The band have had some turnover in the time since that rapturous New York show, but they haven’t lost their surreal sense of humor. They open with Baksurori, a mutedly pulsing, shamanic folk melody anchored by guitarist Ko Jaehyeo’s reverb-drenched staccato in tandem with the pulse of percussionist Kim Chorong and drummer Kyungyi. Frontwoman Ham Boyoung sings in her native tongue, warmly and calmly. Na Sunjin plays spare, warpy tones on her geomungo bass lute, Kim Dongkun’s wood flute finally wafting into the mix. They slowly pick up the pace in the long jam afterward, but only hints at the crazy mix of sounds they’ll play later on. The narrative concerns an escape from the political turmoil on the streets outside for the comfort of a big party

For the sake of consistency, the song titles here are English translations, as are the quotes from song lyrics. The second track, How Far You’ve Come is a mashup of chicken-scratch funk and what sounds like Colombian parranda music, with slyly amusing solos from geomungo and flute, and coy vocal exchanges between the women and the guys in the band. It’s a traveler’s tale: “How far have you come?” is the recurrent question.

Dawn is a trippy, slashing rock tune set to a staggered 5/4 beat, a snakecharmer flute solo at the center. When the Sun Rises turns on a dime between Pink Floyd guitar roar, delicately swooping geomungo and fluttering flute. It’s a dai.ly grind scenario:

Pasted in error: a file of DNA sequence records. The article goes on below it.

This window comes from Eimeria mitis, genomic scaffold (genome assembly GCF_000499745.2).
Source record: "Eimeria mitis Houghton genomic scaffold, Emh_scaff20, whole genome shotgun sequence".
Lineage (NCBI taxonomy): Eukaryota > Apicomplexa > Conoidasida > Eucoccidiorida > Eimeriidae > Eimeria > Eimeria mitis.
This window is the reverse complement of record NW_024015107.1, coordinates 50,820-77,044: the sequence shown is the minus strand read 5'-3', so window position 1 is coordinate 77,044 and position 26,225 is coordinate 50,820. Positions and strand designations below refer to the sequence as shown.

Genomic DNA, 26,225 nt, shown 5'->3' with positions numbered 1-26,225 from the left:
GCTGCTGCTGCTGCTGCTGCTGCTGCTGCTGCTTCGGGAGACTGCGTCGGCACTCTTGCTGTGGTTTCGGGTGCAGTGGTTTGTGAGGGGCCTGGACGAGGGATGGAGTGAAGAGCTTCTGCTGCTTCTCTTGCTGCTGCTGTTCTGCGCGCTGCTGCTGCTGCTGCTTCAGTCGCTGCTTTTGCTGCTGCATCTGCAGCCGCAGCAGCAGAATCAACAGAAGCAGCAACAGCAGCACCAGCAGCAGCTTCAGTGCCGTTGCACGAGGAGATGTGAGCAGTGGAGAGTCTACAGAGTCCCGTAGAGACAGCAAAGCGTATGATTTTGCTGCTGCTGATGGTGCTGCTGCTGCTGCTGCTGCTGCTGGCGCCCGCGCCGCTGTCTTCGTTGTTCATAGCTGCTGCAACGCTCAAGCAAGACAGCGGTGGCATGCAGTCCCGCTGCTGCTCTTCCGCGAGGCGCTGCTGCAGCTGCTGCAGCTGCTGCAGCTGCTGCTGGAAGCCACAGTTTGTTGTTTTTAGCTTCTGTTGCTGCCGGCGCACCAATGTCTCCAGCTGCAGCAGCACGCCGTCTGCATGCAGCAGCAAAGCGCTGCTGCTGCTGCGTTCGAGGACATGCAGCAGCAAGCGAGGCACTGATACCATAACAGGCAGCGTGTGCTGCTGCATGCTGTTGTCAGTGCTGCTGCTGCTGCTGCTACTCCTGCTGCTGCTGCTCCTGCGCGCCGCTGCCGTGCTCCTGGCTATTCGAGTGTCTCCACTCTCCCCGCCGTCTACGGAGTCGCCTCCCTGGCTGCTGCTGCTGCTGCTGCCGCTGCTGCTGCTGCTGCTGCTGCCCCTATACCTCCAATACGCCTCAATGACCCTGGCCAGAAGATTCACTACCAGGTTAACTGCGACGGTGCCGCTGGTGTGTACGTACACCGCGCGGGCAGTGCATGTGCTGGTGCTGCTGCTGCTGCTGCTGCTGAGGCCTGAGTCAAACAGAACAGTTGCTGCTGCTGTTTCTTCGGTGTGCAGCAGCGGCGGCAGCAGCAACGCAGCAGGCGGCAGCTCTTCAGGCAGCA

I’m just minding
Yesterday’s business today
Today’s business tomorrow
And on and on until it’s time
To take a little rest

It seems that pretty much everybody in the band takes a turn on lead vocals in the jauntily strutting Big Things, which has has a suspiciously satirical cheeriness. Competition can be a bitch, whether it’s personal or business! 

The group mash up slinky wah guitar psychedelia, ancient Korean folk themes and a relentless dancefloor thud in Escape. It’s the key to the album: “If I ever come back, cheer for me please, just one more time,” Boyoung insists over a tempestuous hwimori beat.

Tongue-in-cheek chirps from the flute contrast with the muted backdrop of Yellow Flower, a mostly-acoustic spacerock duet, Boyoung determined to revisit a fleeting moment of rapt beauty. It’s the band’s Can’t Get It Out of My Head.